“It was great to be able to do something out of the ordinary. I’m much more of a hands-on student.” -Harrison Franklin (Jamesville-Dewitt), OCC Engineering Science major
“I loved the ability to work in small groups, have all of our questions answered and work hands-on in a lab. I’m a visual learner. The ability to see things being worked on and to work on them yourself was a huge help.” -Bria Cherebin (Nottingham), RIT Chemical Engineering major
“I like that it’s very hands-on. It allows us to get involved rather than sit in a classroom and listen to a lecture.” -Kaitlin Brockway (Saranac Lake), RIT Software Engineering major
“This is a great opportunity to actually touch materials and learn how to use them.” -Jessica McCormack (City-As High School in Manhattan), OCC Mathematics and Science major
Perhaps no student was more comfortable in the lab than OCC sophomore DeWayner Garner Jr. (Cicero-North Syracuse). In February 2014 Garner was invited to participate in the Emerging Researchers National Conference in Washington, D.C. Garner gave a presentation on the immunomodulation of cystic fibrosis and won first place in the category of Microbiology, Immunology, and Virology. Garner enjoyed PowerLab and thinks students should strongly consider it in the future. “If you haven’t been introduced to research it’s a good primer. It helps you build certain skills. If you decide to go into research in the future this will put you ahead of the game.” Garner is a Mathematics and Science major on track to graduate in May. He plans to transfer to a four-year institution, major in biomedical engineering, and ultimately pursue a Ph.D.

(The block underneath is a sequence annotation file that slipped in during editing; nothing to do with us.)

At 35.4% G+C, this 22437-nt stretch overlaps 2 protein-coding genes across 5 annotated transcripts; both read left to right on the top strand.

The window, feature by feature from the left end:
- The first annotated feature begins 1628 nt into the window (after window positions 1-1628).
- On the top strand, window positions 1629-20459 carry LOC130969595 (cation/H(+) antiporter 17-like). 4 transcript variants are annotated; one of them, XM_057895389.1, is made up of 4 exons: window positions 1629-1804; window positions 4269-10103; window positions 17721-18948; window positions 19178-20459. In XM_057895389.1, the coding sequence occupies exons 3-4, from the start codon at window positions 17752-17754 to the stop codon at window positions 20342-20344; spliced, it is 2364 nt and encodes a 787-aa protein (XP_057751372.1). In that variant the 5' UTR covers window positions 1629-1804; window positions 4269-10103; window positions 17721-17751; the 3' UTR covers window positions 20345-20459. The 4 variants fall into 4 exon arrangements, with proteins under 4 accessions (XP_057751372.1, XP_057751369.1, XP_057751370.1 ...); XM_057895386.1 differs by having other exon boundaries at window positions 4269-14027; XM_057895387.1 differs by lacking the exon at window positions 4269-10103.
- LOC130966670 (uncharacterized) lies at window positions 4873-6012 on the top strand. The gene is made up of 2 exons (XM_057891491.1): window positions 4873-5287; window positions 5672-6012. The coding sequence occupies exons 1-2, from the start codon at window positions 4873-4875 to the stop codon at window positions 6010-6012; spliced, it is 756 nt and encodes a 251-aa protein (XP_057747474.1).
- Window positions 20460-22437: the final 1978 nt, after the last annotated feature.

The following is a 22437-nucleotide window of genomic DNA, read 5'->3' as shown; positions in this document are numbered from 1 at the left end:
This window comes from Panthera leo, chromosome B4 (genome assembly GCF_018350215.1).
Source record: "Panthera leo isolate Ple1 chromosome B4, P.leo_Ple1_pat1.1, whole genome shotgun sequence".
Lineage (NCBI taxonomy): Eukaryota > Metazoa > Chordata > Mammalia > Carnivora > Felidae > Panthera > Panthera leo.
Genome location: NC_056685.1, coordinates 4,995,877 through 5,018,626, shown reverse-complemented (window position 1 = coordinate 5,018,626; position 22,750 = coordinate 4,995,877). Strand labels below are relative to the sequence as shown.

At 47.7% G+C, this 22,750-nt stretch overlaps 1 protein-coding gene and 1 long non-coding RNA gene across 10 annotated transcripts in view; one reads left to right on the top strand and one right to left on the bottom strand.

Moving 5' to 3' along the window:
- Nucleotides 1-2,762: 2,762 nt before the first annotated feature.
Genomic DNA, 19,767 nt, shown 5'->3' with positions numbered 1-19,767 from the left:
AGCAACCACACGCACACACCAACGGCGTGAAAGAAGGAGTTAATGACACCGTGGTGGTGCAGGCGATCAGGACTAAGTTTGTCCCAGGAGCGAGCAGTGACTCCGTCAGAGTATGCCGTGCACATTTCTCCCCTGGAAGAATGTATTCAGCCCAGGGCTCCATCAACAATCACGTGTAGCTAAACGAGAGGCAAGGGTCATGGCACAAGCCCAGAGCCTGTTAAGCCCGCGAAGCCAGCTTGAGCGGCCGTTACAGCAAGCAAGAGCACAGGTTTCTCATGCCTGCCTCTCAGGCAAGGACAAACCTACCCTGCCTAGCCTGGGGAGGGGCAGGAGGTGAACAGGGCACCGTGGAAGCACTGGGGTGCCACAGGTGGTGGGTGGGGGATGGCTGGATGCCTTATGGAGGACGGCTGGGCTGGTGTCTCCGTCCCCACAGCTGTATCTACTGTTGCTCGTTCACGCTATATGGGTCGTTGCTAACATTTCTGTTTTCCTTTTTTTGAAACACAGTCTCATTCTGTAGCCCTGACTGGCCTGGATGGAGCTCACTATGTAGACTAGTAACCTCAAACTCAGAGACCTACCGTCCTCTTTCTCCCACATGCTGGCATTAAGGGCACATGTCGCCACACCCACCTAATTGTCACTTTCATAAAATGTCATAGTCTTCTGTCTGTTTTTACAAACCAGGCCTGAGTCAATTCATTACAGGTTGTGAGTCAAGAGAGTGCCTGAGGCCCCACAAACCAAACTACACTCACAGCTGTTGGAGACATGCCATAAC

“PowerLab is a great environment to ask questions in and to learn,” said Osgood. “Everyone who attends is like-minded and wants to learn about science. It offers students the opportunity to be taught or to practice and refine what they have learned. Regardless of their knowledge or skill level, the PowerLab approach leaves students encouraged, enlightened and confident as they engage their future in science. All of the advantages of having students from various scientific backgrounds learn from each other while they are learning together are realized with the PowerLab atmosphere.”
Drake Harrison is OCC’s CSTEP Director. He sees huge benefits coming from the weeklong event. “PowerLab and other opportunities like this one are fundamental to the education of students. They walk away with a heightened sense of awareness and confidence through what I call ‘community building.’ PowerLab allows students to build relationships with each other and develop support systems which can have a positive impact on performance.”
Students interested in finding out more information about PowerLab or CSTEP can do so by contacting Harrison at (315) 498-2307 or firstname.lastname@example.org.